Unbalanced, unusual high levels of estrogen in the body.

Obesity is also a high risk factor of endometrial cancer, usually caused by a combination of bad diet and lack of exercise.

A woman who has never been pregnant has a higher change of getting cancer than a woman who has been pregnant at least once.

Late menopause or early onset of menstruation, the more periods a woman has, the more estrogen her endometrium has been exposed to.

Diabetes and other cancers, such as breast and ovarian cancer. Women who have taken Tamoxifen also have increased their chance of getting the cancer.

Other risk factors include, endometrial hyperplasia, hypertension, pelvic radiation therapy and endometrial polyps or other benign growths of the uterine lining

What to Look For

Endometrial Cancer, What to look for

Women over the age of 50 are at a high risk of developing Endometrial Cancer. The most common symptoms of Endometrial Cancer include;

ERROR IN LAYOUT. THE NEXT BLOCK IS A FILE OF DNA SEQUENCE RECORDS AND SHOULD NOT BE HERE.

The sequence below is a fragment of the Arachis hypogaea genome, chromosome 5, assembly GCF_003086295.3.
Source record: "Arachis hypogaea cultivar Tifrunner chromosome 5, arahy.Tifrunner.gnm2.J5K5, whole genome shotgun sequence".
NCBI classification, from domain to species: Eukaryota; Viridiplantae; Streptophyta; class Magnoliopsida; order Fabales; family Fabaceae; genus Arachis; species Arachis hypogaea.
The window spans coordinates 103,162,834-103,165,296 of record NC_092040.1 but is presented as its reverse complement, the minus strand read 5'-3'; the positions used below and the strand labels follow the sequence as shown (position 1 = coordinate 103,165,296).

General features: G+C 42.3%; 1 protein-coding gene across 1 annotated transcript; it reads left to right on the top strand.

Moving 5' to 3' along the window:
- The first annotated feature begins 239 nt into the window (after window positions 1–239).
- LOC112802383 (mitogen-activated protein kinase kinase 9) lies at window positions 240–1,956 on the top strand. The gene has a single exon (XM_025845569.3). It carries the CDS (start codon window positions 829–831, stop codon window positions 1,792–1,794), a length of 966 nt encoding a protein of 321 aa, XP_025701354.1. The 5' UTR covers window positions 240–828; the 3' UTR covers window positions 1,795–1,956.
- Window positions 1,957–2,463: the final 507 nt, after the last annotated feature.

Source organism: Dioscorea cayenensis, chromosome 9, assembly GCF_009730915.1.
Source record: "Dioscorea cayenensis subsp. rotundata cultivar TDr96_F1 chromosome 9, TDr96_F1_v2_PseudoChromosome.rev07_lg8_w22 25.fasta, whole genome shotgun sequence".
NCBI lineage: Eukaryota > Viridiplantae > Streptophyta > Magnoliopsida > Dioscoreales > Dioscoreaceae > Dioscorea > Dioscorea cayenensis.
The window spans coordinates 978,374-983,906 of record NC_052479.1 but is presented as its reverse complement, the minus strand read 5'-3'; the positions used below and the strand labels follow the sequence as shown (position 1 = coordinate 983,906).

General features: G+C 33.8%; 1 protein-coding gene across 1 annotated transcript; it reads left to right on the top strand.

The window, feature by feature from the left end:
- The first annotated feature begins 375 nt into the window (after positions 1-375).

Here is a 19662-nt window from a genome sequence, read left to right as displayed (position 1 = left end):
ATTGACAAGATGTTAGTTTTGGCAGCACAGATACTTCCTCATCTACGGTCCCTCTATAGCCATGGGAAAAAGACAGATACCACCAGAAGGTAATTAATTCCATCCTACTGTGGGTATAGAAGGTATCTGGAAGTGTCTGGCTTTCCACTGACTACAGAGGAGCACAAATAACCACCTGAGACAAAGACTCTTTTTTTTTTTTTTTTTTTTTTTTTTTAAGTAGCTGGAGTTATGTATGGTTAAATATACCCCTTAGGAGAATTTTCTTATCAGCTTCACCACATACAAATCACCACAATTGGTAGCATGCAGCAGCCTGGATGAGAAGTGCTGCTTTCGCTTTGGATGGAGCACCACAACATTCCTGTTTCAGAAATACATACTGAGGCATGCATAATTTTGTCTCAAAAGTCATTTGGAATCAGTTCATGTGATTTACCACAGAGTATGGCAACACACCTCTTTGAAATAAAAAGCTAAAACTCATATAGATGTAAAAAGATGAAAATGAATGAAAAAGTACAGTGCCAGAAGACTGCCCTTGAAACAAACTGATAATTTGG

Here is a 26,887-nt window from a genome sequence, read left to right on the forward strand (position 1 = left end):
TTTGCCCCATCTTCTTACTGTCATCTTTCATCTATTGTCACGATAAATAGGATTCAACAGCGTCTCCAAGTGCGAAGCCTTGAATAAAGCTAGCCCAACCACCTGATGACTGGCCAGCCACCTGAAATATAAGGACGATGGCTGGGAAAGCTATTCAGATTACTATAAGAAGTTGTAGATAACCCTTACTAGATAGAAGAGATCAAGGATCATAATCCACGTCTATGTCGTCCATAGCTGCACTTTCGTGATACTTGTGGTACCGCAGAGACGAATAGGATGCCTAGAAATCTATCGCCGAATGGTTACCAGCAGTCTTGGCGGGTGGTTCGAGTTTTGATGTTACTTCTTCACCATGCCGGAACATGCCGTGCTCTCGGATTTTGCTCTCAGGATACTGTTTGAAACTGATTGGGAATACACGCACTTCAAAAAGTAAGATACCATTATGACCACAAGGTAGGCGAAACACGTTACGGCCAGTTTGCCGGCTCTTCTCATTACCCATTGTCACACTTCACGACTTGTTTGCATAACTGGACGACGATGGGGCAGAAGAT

Abnormal vaginal bleeding, spotting in postmenopausal women, abnormal menstrual periods and bleeding between periods. 9 out of 20 women with endometrial cancer has had abnormal bleeding.

Postmenopausal women might experience a thin white or clear vaginal discharge.

Swollen glands and/or lymph nodes in the neck, top of clavicles, or under the chin.

Unexplained weight gain or weight loss.

Anemia, caused by low red blood cell count. Women with a history of chronic bleeding may get anemia.

Other symptoms include cramping, pain in the pelvis, usually found in the later stages.

Tests

Endometrial Cancer Tests

When women experience any of the above symptoms, they are encouraged to see a doctor. The doctors will access your symptoms and after a a physical and a pelvic exam. Based on the results, the following tests would be used to detect endometrial cancer.

First a doctor may recommend a hysteroscopy. The doctor inserts a telescope though a tiny tube into the uterus. This allows the doctor to see the area and allows him to take a sample of any tissue that looks problematic.